The First London House Hit In An Air Raid. Image from Google Street View.
This article was first published in September 2012. We republish to mark the 100th anniversary of the first aerial bombardment of London. This house — a seemingly anonymous and everyday part of Hackney’s housing stock — played a remarkable role in London’s history. Number 16 Alkham Road (map) in Stoke Newington was the first place in London to be attacked by a foreign military power in almost 1,000 years. It happened around 11pm on the evening of 31 May 1915. The Zeppelin moved off to the south, unloading further horrors on the capital. The attack marked the first time London had come under military attack by a foreign power since the arrival of William the Conqueror in 1066. Something to ponder next time you’re sipping a flat white in peaceful Stoke Newington: the neighbourhood not only endured London’s first air raid, but also marks the spot where a millennium-long absence of warfare came to an end.
Conflict in the Modern World - Dean Smart. Nazi Germany. World War One - The British Library. World War II Reference Material. History - World Wars: From Persecution to Genocide.
Bread omelette and fish made of rice: The ingenious (and unappetising) recipes that kept the Home Front fed in World War Two. Ingenious recipes show how wartime cooks made the most of rationsBasics like rice and potatoes used to create 'fish' and 'meat' dishes By Rosie Taylor Published: 09:07 GMT, 19 May 2013 | Updated: 09:33 GMT, 19 May 2013 Wartime food: This book is compiled from recipes read out on BBC Kitchen Front radio broadcasts Fish made from rice, duck made from sausage meat and an omelette made of bread - you would be forgiven for thinking these were dishes from a Heston Blumenthal restaurant.
But these remarkable recipes are actually the creation of resourceful World War II housewives who had to make do with meagre rations. They show how home cooks improvised with basic ingredients and food they could grow in their back gardens to concoct dishes that were otherwise unavailable in wartime Britain. Foods like duck, turkey and fish were hard to come by, so ingenious cooks made mock varieties from readily available ingredients like potatoes.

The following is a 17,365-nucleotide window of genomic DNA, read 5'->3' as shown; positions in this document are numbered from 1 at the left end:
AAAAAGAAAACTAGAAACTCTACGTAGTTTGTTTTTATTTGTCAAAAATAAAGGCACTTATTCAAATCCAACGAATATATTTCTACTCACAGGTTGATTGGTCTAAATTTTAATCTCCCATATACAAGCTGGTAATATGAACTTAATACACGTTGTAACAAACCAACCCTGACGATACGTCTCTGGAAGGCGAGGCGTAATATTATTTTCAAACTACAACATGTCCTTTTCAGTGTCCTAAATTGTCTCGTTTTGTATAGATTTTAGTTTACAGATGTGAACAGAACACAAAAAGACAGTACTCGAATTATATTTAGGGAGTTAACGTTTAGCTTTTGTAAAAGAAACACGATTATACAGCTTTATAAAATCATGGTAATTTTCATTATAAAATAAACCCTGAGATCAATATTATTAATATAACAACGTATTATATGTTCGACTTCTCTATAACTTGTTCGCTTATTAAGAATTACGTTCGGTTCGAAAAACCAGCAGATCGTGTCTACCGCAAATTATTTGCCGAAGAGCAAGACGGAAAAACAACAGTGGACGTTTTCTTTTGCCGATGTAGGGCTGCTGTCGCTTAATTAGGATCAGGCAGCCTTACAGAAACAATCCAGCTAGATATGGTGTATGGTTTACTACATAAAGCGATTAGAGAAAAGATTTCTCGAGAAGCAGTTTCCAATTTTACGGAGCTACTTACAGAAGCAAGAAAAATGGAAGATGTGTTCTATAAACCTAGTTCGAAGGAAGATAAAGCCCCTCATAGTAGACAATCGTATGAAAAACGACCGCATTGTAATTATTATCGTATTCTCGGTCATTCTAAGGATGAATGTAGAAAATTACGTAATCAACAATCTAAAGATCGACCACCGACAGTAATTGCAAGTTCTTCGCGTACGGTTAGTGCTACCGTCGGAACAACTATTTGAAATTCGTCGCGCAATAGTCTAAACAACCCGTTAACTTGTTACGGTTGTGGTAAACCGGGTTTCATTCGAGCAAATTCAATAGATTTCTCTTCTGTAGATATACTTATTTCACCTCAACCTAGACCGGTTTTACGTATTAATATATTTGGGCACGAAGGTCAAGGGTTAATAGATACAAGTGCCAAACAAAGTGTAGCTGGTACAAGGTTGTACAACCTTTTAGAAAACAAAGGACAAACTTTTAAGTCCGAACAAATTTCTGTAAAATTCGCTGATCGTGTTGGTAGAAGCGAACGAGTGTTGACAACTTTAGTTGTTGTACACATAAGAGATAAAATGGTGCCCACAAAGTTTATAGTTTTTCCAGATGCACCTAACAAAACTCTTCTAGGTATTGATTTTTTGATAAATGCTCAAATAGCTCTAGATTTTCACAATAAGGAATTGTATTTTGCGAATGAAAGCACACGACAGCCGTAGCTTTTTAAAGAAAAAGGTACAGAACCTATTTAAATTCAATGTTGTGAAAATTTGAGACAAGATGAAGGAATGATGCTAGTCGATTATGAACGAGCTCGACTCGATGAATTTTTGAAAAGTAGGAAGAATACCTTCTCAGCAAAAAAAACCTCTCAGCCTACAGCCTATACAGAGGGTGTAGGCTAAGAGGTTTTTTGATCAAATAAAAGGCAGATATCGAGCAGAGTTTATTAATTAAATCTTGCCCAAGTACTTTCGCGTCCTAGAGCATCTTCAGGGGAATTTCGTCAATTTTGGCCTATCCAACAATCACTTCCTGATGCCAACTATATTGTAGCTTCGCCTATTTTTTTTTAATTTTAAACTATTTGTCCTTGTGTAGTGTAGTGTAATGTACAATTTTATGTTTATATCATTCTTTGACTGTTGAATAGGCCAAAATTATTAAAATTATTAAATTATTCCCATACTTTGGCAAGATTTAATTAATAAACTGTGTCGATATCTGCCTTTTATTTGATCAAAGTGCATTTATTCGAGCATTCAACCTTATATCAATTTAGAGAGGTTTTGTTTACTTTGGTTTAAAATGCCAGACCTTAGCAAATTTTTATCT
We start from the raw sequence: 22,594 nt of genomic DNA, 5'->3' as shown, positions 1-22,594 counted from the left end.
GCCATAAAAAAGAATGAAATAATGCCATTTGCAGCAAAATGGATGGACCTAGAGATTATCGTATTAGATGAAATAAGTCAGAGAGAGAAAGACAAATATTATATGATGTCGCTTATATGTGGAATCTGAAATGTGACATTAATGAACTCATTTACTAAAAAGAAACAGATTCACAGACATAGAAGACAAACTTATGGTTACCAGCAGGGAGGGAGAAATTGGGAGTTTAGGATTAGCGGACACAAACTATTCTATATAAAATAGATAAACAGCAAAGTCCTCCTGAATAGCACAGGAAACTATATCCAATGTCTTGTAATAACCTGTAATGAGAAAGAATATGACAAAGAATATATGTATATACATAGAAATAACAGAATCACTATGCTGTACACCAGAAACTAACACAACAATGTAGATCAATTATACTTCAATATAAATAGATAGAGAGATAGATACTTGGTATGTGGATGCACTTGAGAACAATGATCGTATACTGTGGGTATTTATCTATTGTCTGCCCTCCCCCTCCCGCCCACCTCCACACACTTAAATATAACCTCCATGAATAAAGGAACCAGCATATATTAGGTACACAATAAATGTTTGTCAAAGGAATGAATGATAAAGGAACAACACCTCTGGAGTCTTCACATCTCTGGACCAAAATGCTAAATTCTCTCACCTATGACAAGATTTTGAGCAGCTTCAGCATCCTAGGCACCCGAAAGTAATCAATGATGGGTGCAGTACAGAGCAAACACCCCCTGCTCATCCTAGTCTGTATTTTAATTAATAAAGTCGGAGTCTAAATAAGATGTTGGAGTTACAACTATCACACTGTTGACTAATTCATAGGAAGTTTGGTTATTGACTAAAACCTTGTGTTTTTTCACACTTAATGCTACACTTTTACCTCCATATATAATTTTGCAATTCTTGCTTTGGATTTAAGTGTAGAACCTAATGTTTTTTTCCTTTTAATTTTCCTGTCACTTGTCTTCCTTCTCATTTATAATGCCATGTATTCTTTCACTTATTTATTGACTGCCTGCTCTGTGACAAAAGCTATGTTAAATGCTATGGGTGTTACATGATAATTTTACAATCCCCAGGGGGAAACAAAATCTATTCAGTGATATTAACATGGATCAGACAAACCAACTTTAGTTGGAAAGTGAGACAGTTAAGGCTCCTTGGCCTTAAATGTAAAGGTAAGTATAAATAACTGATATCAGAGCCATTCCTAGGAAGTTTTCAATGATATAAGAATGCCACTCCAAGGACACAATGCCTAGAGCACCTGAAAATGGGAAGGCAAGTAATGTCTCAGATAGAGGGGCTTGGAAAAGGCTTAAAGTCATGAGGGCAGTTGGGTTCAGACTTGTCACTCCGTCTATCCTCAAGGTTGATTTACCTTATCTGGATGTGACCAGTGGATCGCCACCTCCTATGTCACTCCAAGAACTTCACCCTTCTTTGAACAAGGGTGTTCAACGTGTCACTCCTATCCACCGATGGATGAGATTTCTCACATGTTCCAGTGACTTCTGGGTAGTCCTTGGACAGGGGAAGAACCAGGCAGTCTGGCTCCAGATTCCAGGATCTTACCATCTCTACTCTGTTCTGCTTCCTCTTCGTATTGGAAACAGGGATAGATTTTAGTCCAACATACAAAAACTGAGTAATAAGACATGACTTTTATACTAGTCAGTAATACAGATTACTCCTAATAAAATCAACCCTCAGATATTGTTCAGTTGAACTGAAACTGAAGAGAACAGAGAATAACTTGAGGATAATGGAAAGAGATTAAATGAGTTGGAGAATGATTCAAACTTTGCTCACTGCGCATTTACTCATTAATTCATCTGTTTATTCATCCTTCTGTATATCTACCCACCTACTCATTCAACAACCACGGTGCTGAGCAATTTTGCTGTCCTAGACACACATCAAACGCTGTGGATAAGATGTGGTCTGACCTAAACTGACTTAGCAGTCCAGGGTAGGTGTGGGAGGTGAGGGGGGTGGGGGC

British World War Two propaganda artworks released on Wikipedia. Privacy and cookiesSubscribeRegisterLog in Accessibility links Advertisement Telegraph.co.uk Friday 18 April 2014 British World War Two propaganda artworks released on Wikipedia Original Second World War artworks produced as propaganda for the Ministry of Information have gone online and are now freely available on Wikimedia Commons.
D-Day: Rare colour pictures from World War II depict invasion in whole new hue. By Daily Mail Reporter Updated: 07:56 GMT, 8 June 2012 A new batch of incredibly rare colour photographs has been released by LIFE magazine in honour of D-Day, showing masterfully coloured images both before and after the assault of World War II's dramatic turning point.
Captured by photographer Frank Scherschel, the pictures from before and after the Normandy invasion depict the operation in a whole new light. Mr Scherschel manages to capture nearly idyllic images after the invasion, including reactions in small French towns and the rolling countryside and civilians coming together in Paris to celebrate their freedom. HISTORY IN PICTURES: RARE, UNSEEN PICTURES: BE THERE: German Invasion of France: May 1940: A Picture Album. German forces take over the Maginot Line from the French.
The Line did not deter the Germans. Their strategy was to bypass it totally. Von Manstein agreed with Guderian’s plan. He only had one objection; it would create an open flank of over 220 miles, vulnerable to French counterattack. Guderian convinced him that this could be prevented by launching simultaneous spoiling attacks to the south by small armored units.
The battle of France began with Operation Fall Gelb, during the night of May 10, 1939, when Army Group B launched its feint offensive into the Netherlands and Belgium. Germans at the Maginot Line The French command reacted quickly by sending its 1st Army Group north. With air superiority over the Netherlands, the German 18th Army secured all the bridges in and toward Rotterdam. The Germans were able to quickly establish air superiority over Belgium, too. History.